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As Hazelden marks its 50th anniversary, the importance of Patrick Butler to this event cannot be overestimated. Pat Butler's own story, recounted in this book, is one of early wealth and accomplishment accompanied by worsening bouts of solitary drinking that brought him to Hazelden at a time when both he and the struggling institution were in their most desperate need of help.
Damian McElrath writes of Pat's life: from his birth in 1900 into a first generation Irish family of mining entrepreneurs, through his college years at Yale, to his work for the family business in Cleveland. There, between 1924 and 1939, he married, raised a family, served in the Ohio legislature, marketed iron ore, and became afflicted with an illness that grew progressively worse as the years wore on. It was not until 1950, as a retired millionaire in St. Paul, that Pat tried the simple treatment model at Hazelden, where he began a life of sobriety and discovered his new avocation: helping other alcoholics.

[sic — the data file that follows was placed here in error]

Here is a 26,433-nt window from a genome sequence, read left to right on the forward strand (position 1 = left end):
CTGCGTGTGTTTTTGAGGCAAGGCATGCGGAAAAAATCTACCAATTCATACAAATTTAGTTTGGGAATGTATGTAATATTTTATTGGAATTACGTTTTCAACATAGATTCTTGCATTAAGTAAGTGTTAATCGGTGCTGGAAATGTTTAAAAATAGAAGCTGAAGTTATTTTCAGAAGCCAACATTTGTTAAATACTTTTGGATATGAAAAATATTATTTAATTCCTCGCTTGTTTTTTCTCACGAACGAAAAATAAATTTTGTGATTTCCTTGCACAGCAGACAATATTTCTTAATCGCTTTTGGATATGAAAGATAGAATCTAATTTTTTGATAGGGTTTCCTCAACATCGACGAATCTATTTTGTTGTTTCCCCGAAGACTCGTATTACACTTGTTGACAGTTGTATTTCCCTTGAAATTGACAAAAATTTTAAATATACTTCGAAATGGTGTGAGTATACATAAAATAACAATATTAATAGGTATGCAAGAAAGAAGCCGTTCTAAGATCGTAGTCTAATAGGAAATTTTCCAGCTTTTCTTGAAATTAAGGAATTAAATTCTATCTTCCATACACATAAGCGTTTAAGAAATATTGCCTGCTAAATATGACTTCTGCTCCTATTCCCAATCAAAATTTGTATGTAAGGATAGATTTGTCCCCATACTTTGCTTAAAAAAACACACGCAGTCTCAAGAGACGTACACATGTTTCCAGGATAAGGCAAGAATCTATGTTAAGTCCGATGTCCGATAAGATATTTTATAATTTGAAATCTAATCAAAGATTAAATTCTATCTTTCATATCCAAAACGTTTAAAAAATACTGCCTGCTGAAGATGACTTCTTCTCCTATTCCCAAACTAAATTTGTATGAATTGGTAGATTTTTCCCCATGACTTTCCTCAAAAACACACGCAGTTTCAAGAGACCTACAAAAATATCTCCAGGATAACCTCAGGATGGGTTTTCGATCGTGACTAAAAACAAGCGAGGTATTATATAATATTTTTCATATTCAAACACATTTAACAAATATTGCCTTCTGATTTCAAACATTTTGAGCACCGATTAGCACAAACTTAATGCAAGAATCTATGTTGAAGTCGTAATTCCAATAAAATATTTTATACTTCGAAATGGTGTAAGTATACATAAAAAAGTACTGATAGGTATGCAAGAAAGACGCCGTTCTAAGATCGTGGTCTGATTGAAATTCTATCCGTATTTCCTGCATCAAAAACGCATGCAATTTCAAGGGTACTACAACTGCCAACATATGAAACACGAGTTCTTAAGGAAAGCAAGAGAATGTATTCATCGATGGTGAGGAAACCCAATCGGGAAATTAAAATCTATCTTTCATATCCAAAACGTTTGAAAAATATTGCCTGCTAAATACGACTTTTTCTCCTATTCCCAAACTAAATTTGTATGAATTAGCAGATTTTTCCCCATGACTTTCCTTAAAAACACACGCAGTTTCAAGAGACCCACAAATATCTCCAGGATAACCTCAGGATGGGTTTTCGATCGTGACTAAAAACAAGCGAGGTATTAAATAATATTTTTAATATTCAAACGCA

McElrath explores the crisis and conversion that finally led to this radical change. He touches on the history of Hazelden as it intersects with Pat Butler's journey, beginning with the Butler family's financial rescue of Hazelden in 1951 and continuing through Pat's long-term service as president and time as chairman of the board. This is the inspiring story of a man whose dedication, loyalty, and compassion gave Hazelden a sense of direction and a spirit of humanity and service that to this day inform the gracefully nurtured concept of a caring community. Accompanying this tale are nearly thirty photos as well as the personal testimonials of people who knew Patrick Butler, and whose words round out McElrath's inspiring picture of this remarkable character.